While the Greens are calling for more spending on JobSeeker rather than faster income tax cuts, Mr Frydenberg argued the best budget measures for young Australians were tax cuts to encourage spending and job creation.
“The labour market scarring is real and the experience of young people being out of the workforce for a long time is hard,” he told The Sydney Morning Herald and The Age.
“It’s Treasury’s forecast that people entering into the workforce are expected to earn 8 per cent less in their first year in work and 3.5 per cent less after five years in the workforce as a result of this crisis.
“And that’s if they have a job. So young people are being hit particularly hard, and our focus is very much on getting young people into a job.”
Mr Frydenberg rejected criticism from economists and community groups that faster income tax cuts would not do enough to lift the economy because people would save the money rather than spend it.
The government last year legislated income tax cuts worth $158 billion over a decade and is poised to bring forward the benefits in Tuesday’s budget along with spending measures and the business investment allowance.
Grattan Institute household finances program director Brendan Coates has warned some of the tax cuts could end up being saved by those on higher incomes.
Mr Frydenberg said the high savings rate this year was due in part to social restrictions caused by the pandemic.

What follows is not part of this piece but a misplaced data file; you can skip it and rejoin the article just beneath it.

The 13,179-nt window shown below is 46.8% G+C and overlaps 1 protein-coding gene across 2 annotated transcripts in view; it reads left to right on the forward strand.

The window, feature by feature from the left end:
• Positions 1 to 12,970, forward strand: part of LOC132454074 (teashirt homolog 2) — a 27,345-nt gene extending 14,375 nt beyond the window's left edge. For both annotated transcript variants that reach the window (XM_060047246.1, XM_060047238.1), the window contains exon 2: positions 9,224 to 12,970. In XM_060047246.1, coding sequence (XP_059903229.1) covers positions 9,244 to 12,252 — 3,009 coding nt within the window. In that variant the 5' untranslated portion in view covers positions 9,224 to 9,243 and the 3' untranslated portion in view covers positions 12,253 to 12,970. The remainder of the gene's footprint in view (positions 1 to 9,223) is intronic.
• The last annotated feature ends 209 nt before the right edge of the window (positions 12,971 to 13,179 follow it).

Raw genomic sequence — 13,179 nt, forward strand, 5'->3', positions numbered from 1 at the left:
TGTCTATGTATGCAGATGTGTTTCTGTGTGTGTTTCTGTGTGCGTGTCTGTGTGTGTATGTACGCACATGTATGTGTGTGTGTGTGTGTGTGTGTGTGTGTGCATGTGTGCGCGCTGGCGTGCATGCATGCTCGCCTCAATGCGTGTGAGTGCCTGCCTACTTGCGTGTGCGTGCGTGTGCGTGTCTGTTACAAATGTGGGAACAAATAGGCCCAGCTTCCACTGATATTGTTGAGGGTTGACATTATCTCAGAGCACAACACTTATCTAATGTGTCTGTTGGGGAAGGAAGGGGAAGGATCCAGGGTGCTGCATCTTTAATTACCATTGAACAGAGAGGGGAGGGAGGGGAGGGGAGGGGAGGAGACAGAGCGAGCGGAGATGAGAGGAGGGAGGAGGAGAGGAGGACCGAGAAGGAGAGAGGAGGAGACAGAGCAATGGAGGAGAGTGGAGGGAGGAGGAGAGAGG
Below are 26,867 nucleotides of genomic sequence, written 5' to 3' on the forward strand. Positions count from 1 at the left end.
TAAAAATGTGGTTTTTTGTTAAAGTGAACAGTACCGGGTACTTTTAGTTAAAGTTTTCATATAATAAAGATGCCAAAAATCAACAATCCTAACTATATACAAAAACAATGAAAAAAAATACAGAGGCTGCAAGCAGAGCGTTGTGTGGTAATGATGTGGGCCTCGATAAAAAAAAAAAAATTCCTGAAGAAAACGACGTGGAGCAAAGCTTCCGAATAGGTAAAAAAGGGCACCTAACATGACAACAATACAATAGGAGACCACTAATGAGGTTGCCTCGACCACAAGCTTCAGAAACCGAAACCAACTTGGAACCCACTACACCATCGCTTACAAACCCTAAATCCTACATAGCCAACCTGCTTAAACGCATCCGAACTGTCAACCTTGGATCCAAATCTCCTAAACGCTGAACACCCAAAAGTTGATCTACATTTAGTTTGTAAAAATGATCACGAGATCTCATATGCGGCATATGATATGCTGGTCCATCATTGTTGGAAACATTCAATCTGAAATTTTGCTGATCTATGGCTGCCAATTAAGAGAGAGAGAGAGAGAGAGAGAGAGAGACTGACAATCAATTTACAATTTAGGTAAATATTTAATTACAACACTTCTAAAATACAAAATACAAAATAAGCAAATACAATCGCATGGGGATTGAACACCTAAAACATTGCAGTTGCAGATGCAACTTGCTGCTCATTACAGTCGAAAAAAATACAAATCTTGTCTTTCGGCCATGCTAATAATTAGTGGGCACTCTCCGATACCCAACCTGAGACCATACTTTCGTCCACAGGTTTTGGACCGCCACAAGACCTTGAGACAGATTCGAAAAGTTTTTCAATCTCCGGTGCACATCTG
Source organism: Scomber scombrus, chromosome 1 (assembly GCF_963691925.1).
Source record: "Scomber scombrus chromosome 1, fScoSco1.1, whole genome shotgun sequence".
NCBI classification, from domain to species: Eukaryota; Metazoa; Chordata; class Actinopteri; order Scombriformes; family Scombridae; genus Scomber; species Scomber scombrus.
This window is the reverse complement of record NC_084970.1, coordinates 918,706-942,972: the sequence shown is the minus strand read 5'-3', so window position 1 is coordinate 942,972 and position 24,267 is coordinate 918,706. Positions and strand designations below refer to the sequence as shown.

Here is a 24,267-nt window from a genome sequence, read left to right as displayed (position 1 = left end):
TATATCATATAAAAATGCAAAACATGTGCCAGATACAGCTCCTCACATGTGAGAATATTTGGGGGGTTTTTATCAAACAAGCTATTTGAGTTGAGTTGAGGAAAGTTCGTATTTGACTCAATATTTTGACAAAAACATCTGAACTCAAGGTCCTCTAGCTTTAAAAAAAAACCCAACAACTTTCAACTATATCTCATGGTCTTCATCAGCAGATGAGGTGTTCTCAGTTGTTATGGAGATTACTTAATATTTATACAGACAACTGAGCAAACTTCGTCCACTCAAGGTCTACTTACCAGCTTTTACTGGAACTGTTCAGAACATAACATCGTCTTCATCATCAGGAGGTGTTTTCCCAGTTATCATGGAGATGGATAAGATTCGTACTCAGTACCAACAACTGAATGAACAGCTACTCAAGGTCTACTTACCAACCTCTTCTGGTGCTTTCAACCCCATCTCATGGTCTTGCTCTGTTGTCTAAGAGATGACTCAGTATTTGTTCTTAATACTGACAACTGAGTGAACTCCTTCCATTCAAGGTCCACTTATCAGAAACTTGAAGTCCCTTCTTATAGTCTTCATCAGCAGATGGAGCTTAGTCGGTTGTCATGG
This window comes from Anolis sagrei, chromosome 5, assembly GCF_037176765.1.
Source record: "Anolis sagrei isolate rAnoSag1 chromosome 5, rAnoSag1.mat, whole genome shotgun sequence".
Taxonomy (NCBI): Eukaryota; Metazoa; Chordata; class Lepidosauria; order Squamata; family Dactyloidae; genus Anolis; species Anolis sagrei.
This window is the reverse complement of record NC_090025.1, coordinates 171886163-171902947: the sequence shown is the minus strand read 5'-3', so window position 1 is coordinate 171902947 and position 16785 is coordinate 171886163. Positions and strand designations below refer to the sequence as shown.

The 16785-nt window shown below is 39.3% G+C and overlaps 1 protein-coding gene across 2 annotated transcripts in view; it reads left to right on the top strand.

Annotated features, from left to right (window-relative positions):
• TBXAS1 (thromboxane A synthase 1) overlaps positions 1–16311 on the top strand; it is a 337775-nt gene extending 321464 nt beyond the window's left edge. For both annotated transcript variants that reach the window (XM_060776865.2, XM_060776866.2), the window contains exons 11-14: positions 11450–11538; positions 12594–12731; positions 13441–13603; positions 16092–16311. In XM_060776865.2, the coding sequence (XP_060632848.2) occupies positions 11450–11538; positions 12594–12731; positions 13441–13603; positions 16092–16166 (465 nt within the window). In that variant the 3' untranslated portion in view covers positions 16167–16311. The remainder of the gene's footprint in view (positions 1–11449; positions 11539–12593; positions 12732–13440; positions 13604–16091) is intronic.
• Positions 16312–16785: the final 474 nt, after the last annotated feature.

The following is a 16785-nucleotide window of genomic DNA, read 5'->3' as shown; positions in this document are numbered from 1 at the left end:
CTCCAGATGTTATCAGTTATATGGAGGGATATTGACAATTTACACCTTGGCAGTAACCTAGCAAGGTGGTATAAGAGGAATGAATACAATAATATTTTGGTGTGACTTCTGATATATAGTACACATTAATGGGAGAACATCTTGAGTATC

“People have been forced to save. But if you look at retail trade values, they are coming back,” he said.
“You’re actually putting more money in their pockets [with tax cuts]. They can’t spend it all today, but they will spend it, so that savings ratio will come down.
“The second thing is the philosophical point, which is we as a government don’t tell Australians how to spend their money.”
Mr Frydenberg warned unemployment always rose quickly and fell slowly, saying it went “up the elevators and down the stairs” and caused problems that took years to repair.
“In the 1980s recession, it took six years to get unemployment below 6 per cent, which is where it started,” he said.
“In the 90s recession, it took 10 years to get unemployment below 6 per cent, where it started.
“So we are really focused on how we get unemployment back below that 6 per cent, where we started, as quickly as possible, recognising that this has been a massive supply and demand side shock.”
Mr Frydenberg said the budget would show the Victorian lockdowns had wiped two percentage points from the national economy in the September quarter and could do more damage without federal assistance.
Mr Frydenberg said he wanted Premier Daniel Andrews to offer swift support for the new infrastructure projects to be revealed in the budget on Tuesday night.
“The expectation is that the Victorian hit to national GDP in the September quarter is about two percentage points, so it’s up to around $14 billion,” he said.
“Now, that’s without our extra budget spending.”
David Crowe is chief political correspondent for The Sydney Morning Herald and The Age.